The White House, with an assist from Bill Barr's Department of Justice, has successfully blocked the House Intelligence Committee from accessing a whistleblower complaint that we now know related to, among other things, a call with the new President of Ukraine and could easily be described as extortion in exchange for the release of $400M of aid.
It looks like the stonewalling is over - for now.
Politico is reporting that the White House is "preparing to release to Congress by the end of the week both the whistleblower complaint and the Inspector General report that are at the center of House Democrats’ impeachment inquiry."
Well, that is quite a shift from "I did nothing wrong" and "It was a beautiful call."
It is important to note that this could change at any moment. A White House official stated that "the decision and timing could change over the next few days." It's cute that the White House and Donald Trump think they have any control over the release of a whistleblower complaint that the DNI determined as of "urgent nature" and a national security issue. The law is clear - whistleblower complaints SHALL be given to Congress. There is no asterisk that says "*with the approval of the White House".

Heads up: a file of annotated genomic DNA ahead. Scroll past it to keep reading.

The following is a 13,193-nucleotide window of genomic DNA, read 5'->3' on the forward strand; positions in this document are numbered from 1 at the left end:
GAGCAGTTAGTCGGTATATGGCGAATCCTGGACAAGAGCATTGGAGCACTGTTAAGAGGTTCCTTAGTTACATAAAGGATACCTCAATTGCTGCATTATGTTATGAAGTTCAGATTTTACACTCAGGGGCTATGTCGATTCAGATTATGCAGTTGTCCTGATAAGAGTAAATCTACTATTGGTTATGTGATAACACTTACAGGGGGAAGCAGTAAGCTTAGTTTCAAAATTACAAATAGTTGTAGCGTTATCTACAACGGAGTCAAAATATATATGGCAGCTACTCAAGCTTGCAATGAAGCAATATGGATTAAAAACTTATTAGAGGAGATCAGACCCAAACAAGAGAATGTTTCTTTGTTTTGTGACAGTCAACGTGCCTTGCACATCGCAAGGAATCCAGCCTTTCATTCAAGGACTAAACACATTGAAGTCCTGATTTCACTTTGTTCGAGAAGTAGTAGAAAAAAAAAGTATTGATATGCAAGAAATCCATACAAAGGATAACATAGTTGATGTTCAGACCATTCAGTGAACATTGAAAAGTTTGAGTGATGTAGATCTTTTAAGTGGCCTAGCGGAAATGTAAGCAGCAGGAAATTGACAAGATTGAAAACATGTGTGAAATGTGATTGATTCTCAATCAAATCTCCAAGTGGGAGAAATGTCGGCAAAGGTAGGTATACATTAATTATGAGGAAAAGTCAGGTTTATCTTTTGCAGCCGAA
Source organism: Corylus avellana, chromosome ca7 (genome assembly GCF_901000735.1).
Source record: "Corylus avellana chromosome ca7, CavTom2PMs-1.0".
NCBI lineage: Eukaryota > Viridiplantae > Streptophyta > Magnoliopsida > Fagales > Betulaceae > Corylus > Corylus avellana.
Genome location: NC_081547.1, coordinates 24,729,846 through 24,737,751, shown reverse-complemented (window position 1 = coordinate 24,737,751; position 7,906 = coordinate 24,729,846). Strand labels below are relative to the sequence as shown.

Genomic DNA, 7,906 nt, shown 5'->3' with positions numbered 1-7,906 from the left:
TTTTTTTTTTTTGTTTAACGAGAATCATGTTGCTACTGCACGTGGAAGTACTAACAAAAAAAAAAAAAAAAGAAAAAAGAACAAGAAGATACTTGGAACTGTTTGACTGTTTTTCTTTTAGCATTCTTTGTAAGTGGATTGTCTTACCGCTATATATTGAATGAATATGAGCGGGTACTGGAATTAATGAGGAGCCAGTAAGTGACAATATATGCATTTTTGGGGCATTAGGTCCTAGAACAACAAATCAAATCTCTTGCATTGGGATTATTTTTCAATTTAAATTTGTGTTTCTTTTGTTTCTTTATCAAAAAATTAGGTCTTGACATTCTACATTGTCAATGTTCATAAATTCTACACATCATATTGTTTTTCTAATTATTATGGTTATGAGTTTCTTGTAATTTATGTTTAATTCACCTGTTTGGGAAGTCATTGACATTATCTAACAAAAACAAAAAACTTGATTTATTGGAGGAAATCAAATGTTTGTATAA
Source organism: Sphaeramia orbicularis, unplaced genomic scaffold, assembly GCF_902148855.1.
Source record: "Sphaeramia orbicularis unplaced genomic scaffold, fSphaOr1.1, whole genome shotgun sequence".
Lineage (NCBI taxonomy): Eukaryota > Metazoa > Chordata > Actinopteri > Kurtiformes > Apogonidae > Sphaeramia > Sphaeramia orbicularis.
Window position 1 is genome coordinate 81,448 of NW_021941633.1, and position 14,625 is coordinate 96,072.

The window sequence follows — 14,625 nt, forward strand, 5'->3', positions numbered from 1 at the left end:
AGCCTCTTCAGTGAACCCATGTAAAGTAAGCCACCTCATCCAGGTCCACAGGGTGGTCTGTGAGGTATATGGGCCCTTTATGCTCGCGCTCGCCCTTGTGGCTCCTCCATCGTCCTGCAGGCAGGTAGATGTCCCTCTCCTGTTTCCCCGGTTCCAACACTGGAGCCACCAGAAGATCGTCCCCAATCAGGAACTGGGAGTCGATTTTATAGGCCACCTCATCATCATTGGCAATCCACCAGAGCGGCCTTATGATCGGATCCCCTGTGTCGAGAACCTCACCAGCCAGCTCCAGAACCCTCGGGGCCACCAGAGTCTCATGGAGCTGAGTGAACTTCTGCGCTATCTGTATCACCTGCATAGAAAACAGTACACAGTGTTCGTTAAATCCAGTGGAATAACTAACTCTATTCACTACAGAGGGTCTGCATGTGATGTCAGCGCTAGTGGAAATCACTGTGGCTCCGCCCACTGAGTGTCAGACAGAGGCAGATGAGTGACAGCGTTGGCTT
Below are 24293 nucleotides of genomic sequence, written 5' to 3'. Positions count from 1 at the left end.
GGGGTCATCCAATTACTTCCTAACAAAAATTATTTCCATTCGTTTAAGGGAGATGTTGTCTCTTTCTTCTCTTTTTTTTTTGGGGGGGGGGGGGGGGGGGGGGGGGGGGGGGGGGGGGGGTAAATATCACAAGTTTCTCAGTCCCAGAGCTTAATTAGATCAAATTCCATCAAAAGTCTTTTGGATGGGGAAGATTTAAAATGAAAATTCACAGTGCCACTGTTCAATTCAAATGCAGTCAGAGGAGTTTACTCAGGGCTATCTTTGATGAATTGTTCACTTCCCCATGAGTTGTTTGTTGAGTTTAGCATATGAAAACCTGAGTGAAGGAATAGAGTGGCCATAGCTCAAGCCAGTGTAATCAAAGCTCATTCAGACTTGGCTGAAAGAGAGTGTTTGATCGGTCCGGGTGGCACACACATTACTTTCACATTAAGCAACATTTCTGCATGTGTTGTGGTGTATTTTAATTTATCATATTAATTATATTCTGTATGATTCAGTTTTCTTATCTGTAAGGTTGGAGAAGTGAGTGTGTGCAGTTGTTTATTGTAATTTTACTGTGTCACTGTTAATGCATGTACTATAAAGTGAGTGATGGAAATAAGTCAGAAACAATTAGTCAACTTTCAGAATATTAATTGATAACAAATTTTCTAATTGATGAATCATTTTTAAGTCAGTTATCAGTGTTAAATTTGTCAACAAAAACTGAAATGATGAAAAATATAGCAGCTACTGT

Trump was widely mocked for stating that he would release a transcript of the call, no doubt heavily edited. He said: “You will see it was a very friendly and totally appropriate call. No pressure and, unlike Joe Biden and his son, NO quid pro quo! This is nothing more than a continuation of the Greatest and most Destructive Witch Hunt of all time."
Earlier today, the whistleblower's attorneys reached out to Rep. Adam Schiff about setting up private meetings with both the Senate and the House Intelligence Committees. The whistleblower's attorney's reached out to the DNI and received a letter that basically said "yeah, no" but using more legalese:
"Because your client's complaint involves confidential and potentially privileged communications by persons outside of the Intelligence Community, we are consulting with other Executive Branch stakeholders before transmitting to you the guidance sought."
That is a polite way of saying "we are desperately searching for a way to not give this really damaging information and are there going to try to get the President or the DOJ to come save us with a Hail Mary move."
Let's see if it is actually provided to Congress in the next few days and if the whistleblower is allowed to testify, as is planned, this Thursday.